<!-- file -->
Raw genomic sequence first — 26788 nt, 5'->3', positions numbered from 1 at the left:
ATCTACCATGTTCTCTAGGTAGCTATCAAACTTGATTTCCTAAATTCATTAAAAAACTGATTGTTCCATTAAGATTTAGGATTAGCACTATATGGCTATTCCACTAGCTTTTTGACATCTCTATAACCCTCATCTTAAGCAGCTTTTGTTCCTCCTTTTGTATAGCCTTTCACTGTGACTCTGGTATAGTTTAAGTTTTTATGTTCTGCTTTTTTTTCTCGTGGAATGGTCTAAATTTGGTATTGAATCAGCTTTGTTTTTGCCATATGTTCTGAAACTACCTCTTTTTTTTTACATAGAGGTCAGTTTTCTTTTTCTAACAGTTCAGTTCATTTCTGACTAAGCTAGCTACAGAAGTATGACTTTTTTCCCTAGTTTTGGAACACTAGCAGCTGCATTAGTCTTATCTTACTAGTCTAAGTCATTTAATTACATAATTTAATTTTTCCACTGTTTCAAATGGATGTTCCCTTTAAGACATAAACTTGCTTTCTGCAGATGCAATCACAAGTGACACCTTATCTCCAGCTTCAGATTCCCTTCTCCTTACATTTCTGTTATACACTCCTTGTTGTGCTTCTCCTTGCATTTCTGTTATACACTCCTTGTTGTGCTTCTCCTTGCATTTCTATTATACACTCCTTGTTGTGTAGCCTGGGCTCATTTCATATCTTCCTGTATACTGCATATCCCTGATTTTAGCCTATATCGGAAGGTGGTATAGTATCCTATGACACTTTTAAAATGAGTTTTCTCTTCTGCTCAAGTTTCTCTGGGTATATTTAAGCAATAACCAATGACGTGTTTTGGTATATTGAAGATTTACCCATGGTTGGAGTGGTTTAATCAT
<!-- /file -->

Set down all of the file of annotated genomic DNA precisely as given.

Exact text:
Raw genomic sequence first — 26788 nt, 5'->3', positions numbered from 1 at the left:
ATCTACCATGTTCTCTAGGTAGCTATCAAACTTGATTTCCTAAATTCATTAAAAAACTGATTGTTCCATTAAGATTTAGGATTAGCACTATATGGCTATTCCACTAGCTTTTTGACATCTCTATAACCCTCATCTTAAGCAGCTTTTGTTCCTCCTTTTGTATAGCCTTTCACTGTGACTCTGGTATAGTTTAAGTTTTTATGTTCTGCTTTTTTTTCTCGTGGAATGGTCTAAATTTGGTATTGAATCAGCTTTGTTTTTGCCATATGTTCTGAAACTACCTCTTTTTTTTTACATAGAGGTCAGTTTTCTTTTTCTAACAGTTCAGTTCATTTCTGACTAAGCTAGCTACAGAAGTATGACTTTTTTCCCTAGTTTTGGAACACTAGCAGCTGCATTAGTCTTATCTTACTAGTCTAAGTCATTTAATTACATAATTTAATTTTTCCACTGTTTCAAATGGATGTTCCCTTTAAGACATAAACTTGCTTTCTGCAGATGCAATCACAAGTGACACCTTATCTCCAGCTTCAGATTCCCTTCTCCTTACATTTCTGTTATACACTCCTTGTTGTGCTTCTCCTTGCATTTCTGTTATACACTCCTTGTTGTGCTTCTCCTTGCATTTCTATTATACACTCCTTGTTGTGTAGCCTGGGCTCATTTCATATCTTCCTGTATACTGCATATCCCTGATTTTAGCCTATATCGGAAGGTGGTATAGTATCCTATGACACTTTTAAAATGAGTTTTCTCTTCTGCTCAAGTTTCTCTGGGTATATTTAAGCAATAACCAATGACGTGTTTTGGTATATTGAAGATTTACCCATGGTTGGAGTGGTTTAATCAT